Firefox 57.0.4 has been updated to similarly artificially "slow down" JavaScript and to also disable a special shared array between JavaScript threads that is needed to run this particular exploit in JavaScript. This fix has not back-ported to Firefox ESR, as the Mozilla blog says it does not have JavaScript shared array. They do plan to back-port the general timing "slow downs" to Firefox ESR on January 23rd. Here's the Mozilla blog: https://blog.mozilla.org/security/2018/ ... ng-attack/

Chrome will be updated in Chrome 64 in a similar fashion. The update is scheduled for release "on or about" January 23rd. Their page also says it will disable the shared array as of now, before the Chrome 64 update is available. Here is the Chrome page on this attack: https://www.chromium.org/Home/chromium-security/ssca

Microsoft Edge and Internet Explorer 11 also are making similar changes. It looks like only Windows 10 Edge had the shared array, but both Edge and IE will get the timing attack mitigations. Here is Microsoft's page: https://blogs.windows.com/msedgedev/201 ... DKibAxg.97

Opera plans an update at the end of the month. Here is their page: https://blogs.opera.com/security/2018/0 ... abilities/

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Re: Chip architecture vulnerability in pretty much everthing

Post by Epsilon Delta » Sat Jan 06, 2018 10:47 pm

Mudpuppy wrote:
Sat Jan 06, 2018 9:31 pm
Intel didn't take that precaution because it would cause a slight slowdown in the pipeline during such branches.
I don't understand this. The user/supervisor bit is in the TLB and the page tables. Why not just append it to the address and do a 49 bit lookup instead of 48 bits? It needs a custom compare for the permission bit but it should be fully parallelizable with a permission issue giving a fault instead of loading the cache.

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Re: Chip architecture vulnerability in pretty much everthing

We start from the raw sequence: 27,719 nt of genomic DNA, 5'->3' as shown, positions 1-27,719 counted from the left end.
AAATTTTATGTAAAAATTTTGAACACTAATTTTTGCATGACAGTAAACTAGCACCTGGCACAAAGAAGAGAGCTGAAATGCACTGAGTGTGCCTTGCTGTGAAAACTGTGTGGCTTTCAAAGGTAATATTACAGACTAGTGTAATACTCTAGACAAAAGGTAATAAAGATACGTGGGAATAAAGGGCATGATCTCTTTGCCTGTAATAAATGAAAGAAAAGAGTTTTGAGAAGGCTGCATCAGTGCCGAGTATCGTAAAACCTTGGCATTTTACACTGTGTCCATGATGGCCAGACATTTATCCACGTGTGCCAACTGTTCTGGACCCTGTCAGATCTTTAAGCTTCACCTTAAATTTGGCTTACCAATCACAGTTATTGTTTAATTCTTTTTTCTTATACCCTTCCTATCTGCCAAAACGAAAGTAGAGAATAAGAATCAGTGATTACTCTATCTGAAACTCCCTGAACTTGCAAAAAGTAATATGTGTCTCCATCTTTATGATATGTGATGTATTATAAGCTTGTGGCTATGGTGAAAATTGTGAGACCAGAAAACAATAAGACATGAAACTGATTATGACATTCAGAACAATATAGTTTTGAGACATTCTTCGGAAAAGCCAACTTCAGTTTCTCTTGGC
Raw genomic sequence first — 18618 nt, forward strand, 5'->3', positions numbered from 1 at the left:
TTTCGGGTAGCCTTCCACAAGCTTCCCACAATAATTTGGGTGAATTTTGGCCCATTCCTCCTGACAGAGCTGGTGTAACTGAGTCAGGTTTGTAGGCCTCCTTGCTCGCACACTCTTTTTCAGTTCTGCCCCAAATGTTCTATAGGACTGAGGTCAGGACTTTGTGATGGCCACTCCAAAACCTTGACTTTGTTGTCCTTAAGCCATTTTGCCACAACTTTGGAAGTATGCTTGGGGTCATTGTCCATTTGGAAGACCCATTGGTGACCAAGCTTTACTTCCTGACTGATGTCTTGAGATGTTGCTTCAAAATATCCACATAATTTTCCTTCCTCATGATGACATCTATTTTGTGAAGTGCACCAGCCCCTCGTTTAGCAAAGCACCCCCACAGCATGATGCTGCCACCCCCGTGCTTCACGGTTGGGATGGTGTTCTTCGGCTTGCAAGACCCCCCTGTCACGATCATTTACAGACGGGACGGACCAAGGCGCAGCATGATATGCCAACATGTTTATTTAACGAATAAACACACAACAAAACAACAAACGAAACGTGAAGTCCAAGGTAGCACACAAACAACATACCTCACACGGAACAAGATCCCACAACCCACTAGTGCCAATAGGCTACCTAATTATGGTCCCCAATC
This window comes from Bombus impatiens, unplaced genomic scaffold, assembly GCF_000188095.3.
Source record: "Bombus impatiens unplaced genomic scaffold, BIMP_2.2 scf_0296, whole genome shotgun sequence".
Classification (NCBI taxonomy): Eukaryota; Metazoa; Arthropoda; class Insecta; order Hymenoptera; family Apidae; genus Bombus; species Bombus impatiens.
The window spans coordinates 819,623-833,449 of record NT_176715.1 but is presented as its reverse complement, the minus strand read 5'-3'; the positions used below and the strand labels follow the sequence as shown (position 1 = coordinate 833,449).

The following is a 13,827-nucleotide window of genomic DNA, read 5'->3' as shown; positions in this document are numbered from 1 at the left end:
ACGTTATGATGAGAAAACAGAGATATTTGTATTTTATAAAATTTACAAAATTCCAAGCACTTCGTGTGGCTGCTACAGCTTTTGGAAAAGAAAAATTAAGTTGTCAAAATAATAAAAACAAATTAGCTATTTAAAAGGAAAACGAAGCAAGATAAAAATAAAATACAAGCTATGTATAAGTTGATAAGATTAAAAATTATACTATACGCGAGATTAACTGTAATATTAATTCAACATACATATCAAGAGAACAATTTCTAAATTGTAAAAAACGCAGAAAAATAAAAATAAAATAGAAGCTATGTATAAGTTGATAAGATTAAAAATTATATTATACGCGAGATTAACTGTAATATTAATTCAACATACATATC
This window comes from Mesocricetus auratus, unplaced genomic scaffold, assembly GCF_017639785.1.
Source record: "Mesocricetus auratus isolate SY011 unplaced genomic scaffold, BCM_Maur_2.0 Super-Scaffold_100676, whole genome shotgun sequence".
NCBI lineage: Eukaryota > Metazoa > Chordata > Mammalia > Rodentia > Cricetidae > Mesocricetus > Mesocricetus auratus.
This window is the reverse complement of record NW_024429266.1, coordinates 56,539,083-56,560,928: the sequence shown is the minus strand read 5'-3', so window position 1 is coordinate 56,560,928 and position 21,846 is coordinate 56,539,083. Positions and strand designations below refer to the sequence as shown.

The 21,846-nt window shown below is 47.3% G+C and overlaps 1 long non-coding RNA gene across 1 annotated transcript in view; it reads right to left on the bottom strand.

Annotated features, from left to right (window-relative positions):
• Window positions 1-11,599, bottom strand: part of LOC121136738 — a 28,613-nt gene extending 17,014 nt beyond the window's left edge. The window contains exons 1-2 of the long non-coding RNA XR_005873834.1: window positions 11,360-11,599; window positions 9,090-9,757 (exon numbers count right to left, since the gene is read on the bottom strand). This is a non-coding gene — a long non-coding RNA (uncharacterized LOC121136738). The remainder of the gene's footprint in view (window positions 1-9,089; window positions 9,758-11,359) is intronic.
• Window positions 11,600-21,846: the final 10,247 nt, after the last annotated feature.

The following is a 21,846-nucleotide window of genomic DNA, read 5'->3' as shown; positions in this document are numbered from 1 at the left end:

Post by MP123 » Sat Jan 06, 2018 11:20 pm

Isn't this vulnerability sort of like Van Eck Phreaking in the sense that it would difficult to exploit outside of a laboratory?

I don't have a complete understanding of it but the timing issues in particular seem like they would present a challenge in real world applications.

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Re: Chip architecture vulnerability in pretty much everthing

Post by wrongfunds » Sun Jan 07, 2018 12:00 am

I just read the Meltdown paper completely. Interestingly, the authors of the both papers are the same gang. I am suspecting there were some heavy personality issues which resulted in two papers being printed with two of them taking the 1st slot but I am not in academics; so I don't know if this is how it is supposed to work! I also liked how the novel concept of finding if the processor has "accidentally" filled cache slot filled or not has been dressed up with lots and lots verbiage to have different sections for having a full fledged paper (exactly 16 pages!) worthy of receiving next years Turing Award :-)

Meltdown paper claims to have the accuracy of .02% but do pay close attention to Listing 3 and Listing 4 and notice the number of "XX". There are heck lot more than .02% of them!

Section 6.4 also makes it clear that the toy version successfully leaks the data on ARM and AMD. If the AMD has the ring protection as some of you are claiming, then the toy program would have failed.

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Re: Chip architecture vulnerability in pretty much everthing

Post by Epsilon Delta » Sun Jan 07, 2018 12:14 am

wrongfunds wrote:
Sun Jan 07, 2018 12:00 am
Meltdown paper claims to have the accuracy of .02% but do pay close attention to Listing 3 and Listing 4 and notice the number of "XX". There are heck lot more than .02% of them!
Meltdown cannot positively confirm that a memory location contains zero. Looking at the listings it is entirely plausible that those areas are long strings of zero padding. When they calculate the error rate they know what the values actually are and probably replace all the XX with zero for purposes of looking for errors.

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Re: Chip architecture vulnerability in pretty much everthing

Post by Mudpuppy » Sun Jan 07, 2018 3:08 am

MP123 wrote:
Sat Jan 06, 2018 11:20 pm
Isn't this vulnerability sort of like Van Eck Phreaking in the sense that it would difficult to exploit outside of a laboratory?

I don't have a complete understanding of it but the timing issues in particular seem like they would present a challenge in real world applications.